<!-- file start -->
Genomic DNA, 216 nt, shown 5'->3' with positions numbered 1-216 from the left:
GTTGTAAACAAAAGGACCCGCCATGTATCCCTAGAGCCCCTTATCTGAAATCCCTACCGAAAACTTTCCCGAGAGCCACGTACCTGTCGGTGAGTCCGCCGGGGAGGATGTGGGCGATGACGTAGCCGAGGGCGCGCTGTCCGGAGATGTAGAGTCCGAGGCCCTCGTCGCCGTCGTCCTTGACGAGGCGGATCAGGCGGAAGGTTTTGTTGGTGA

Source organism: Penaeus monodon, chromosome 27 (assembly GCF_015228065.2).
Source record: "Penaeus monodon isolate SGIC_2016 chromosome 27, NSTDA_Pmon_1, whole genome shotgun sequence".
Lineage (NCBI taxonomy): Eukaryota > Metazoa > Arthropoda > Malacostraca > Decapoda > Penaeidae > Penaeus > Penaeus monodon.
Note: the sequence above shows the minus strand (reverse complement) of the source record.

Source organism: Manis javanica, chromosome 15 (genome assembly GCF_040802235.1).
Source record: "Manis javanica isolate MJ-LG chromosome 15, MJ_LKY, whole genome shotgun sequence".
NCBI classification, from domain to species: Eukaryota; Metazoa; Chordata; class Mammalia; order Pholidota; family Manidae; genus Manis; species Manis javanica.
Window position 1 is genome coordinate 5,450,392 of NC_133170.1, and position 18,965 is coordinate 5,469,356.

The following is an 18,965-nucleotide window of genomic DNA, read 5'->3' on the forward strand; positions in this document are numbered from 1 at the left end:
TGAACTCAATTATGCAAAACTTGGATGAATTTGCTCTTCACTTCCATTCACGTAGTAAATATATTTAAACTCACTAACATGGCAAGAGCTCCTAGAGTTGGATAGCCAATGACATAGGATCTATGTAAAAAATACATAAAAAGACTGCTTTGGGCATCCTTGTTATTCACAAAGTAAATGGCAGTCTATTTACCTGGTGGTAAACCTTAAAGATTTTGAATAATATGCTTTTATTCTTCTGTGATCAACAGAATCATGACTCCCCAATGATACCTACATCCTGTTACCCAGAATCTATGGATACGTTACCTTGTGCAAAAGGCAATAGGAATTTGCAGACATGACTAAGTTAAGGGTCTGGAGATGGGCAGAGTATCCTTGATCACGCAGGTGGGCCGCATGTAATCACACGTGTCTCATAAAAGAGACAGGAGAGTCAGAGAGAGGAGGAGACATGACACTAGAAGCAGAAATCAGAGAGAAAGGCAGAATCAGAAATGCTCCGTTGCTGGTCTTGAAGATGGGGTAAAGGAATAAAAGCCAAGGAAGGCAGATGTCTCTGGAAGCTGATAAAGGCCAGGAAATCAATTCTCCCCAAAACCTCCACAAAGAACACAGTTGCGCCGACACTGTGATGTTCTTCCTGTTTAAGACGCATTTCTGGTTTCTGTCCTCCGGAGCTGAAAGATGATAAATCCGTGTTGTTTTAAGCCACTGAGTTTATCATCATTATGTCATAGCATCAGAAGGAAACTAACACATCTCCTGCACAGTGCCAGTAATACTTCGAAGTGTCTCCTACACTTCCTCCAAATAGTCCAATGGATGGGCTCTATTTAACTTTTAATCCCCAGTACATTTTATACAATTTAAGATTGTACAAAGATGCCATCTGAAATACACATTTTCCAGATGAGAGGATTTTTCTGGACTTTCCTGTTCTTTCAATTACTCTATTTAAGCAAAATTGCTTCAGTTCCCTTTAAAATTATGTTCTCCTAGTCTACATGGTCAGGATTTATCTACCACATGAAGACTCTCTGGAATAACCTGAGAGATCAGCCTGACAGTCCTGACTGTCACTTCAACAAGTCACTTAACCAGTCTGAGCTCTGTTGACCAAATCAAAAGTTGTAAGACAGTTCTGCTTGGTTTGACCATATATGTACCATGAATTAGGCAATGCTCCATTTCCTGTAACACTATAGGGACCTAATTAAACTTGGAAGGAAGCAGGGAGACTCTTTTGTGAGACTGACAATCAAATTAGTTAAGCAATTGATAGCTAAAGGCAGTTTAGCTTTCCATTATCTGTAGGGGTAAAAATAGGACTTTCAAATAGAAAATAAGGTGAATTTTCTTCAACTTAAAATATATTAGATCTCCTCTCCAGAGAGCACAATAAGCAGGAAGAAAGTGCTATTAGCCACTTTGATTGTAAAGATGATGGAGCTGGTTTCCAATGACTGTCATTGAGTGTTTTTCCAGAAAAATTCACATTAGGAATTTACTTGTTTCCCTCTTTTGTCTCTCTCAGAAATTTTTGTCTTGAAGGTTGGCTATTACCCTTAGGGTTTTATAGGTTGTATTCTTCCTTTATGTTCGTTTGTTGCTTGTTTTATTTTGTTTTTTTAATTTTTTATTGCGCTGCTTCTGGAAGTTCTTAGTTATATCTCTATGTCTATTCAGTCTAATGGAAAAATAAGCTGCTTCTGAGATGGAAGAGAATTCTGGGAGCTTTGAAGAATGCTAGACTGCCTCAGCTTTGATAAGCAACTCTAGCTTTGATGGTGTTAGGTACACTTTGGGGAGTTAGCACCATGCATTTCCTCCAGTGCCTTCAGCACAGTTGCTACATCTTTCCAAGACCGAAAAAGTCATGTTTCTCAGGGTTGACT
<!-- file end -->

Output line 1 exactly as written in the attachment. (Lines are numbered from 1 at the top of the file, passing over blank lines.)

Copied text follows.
Genomic DNA, 216 nt, shown 5'->3' with positions numbered 1-216 from the left: